As well as alerting us to some of the challenges of IoT, Hamburg’s smart port presents a useful case to extract a few important lessons for the industry. Firstly, key to developing a cohesive IoT system is an inclusive stakeholder approach that incorporates the requirements of all stakeholders affected by the business change (i.e. shippers; trucking, rail, and ocean carriers; customs authorities; terminals; contract warehouses; parking providers; port officials; city of Hamburg, industrial companies across the port; citizens; etc.). IoT projects are typically long-term investments, but this must be done right from the start with the reengineering of business processes. First step is identifying the main business need which the IoT system should adhere to, followed by a detailing of the to-be business process, and then an operational analysis for identification of the main technological requirements. Cross-functional teams are especially useful here to consider the full range of business requirements, IT-elements, and the regulatory environment, and provide an end-to-end view. As it is unlikely that a single vendor can supply all the elements necessary for a seamless IoT solution, a strong partnership structure must be developed with dedicated professionals, as well as with public institutions. Proper change management is also critical to gain the support of all stakeholders, alleviate transparency issues, and make sure all concerned actors properly adopt the new technologic adaptations. Finally, a flexible modular approach must be a priority to allow project oriented development of IoT to evolve into a fully integrated system with cross-platform operability, which encompasses all heterogeneous business processes (verticals and horizontals), parties, technologies, and modes of transport to the same network. This requires special attention to the early development of standards and protocols regarding the characteristics of the sensors, the format of the collected data, etc. The end goal should be to create a cross-functional extended supply chain view that begins with a shipment from another port and can extend to inbound truck drivers hundreds of kilometres outside of the port.


The Internet of Things is indeed the “next big thing” to take over the world of business in the next coming decades, as we will witness the rise of smart homes, smart factories, smart cities to what futurists call the “smart planet”. Business IoT solutions will be widely adapted in manufacturing, agriculture, healthcare, infrastructure, mobility, warehousing, retail, energy, communications, transportation, and beyond.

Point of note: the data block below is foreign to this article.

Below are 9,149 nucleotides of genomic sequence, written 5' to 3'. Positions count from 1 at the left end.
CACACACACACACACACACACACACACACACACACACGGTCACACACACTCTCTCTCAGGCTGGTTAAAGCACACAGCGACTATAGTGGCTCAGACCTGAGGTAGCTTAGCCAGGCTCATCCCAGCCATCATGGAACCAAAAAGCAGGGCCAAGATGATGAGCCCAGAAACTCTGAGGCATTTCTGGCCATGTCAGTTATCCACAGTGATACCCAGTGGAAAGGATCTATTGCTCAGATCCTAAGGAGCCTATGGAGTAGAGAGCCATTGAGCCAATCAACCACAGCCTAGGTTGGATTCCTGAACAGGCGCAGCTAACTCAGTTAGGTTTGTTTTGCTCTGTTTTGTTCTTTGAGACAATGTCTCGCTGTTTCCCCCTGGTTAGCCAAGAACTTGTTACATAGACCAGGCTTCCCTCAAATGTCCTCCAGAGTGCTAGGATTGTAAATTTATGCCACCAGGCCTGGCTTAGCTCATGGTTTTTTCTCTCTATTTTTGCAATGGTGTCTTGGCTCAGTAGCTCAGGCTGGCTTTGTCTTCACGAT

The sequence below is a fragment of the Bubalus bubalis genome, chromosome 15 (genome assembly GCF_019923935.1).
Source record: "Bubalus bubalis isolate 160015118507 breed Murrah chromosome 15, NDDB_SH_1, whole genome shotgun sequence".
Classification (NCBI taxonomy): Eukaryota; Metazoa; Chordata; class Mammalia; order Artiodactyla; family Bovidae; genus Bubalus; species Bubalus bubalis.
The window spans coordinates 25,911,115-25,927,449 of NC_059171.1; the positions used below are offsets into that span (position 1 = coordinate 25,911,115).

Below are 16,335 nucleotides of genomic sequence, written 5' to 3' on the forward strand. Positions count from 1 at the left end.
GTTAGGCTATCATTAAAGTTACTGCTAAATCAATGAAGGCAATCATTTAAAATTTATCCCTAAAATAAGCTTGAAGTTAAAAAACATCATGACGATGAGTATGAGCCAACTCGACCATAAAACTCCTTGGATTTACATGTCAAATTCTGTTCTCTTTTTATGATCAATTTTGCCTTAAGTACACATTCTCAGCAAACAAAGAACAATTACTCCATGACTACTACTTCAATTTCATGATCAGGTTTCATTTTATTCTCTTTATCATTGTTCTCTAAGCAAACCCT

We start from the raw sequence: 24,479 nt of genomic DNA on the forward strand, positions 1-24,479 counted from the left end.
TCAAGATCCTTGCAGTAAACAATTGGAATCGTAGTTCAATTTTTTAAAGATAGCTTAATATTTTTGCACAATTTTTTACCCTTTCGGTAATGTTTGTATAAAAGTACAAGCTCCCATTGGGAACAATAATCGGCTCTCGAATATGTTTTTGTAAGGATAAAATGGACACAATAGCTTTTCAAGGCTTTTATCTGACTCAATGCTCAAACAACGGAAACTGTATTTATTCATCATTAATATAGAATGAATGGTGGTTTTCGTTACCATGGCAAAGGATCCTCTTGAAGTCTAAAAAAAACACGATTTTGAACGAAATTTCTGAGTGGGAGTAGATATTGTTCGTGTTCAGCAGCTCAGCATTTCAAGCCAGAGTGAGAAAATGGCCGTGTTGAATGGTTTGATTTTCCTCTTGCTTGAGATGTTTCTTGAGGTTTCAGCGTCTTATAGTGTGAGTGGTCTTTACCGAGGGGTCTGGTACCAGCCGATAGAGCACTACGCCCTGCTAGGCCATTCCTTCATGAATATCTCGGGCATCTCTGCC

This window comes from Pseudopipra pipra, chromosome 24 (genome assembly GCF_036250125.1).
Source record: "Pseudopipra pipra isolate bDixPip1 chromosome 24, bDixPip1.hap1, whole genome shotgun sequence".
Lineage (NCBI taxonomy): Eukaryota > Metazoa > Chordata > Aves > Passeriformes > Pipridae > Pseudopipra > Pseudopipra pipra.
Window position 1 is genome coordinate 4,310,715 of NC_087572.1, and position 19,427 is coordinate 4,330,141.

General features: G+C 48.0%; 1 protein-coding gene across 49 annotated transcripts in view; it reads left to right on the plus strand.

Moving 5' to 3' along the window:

On a personal, IoT can help us to save time, increase our health, comfort, convenience, safety, and knowledge, as well as raise our productivity and increase our customer experience for many services. It can support environmental sustainability by saving resources and energy, while decreasing waste. In business, it presents the opportunity to increased knowledge, which in turns leads to better and faster decision making, more efficient business processes, and the identification of new value sources. IoT is also the next step towards large scale automation, especially when combined with machine learning. It can bring forth significant cost savings by e.g. eliminating redundancies (e.g. empty miles) and waste, improving asset efficiency (e.g. platooning[iii]) and expanding life cycles, and maximizing asset utilization. It also allows businesses to better identify opportunities and anticipate threats, and completely reimagines the control they can exert over their assets. In transportation, IoT can help to fulfil orders right (i.e. right products, time, place, quantity, quality), can decrease lead times and generally makes supply chains more flexible and adaptable. It  can help avoid stock-outs through improved real-time information on inventory levels in combination with automatic replenishment, and anticipatory shipping. It can also increase the safety of drivers (e.g. assisted driving or automated driving preventing collisions, signalization of fatigue, etc.) and workers (e.g. connected forklift to prevent collisions). Nevertheless, much of the potential of IoT is currently still beyond our imagination, and only time will tell how this technologic evolution will shape itself.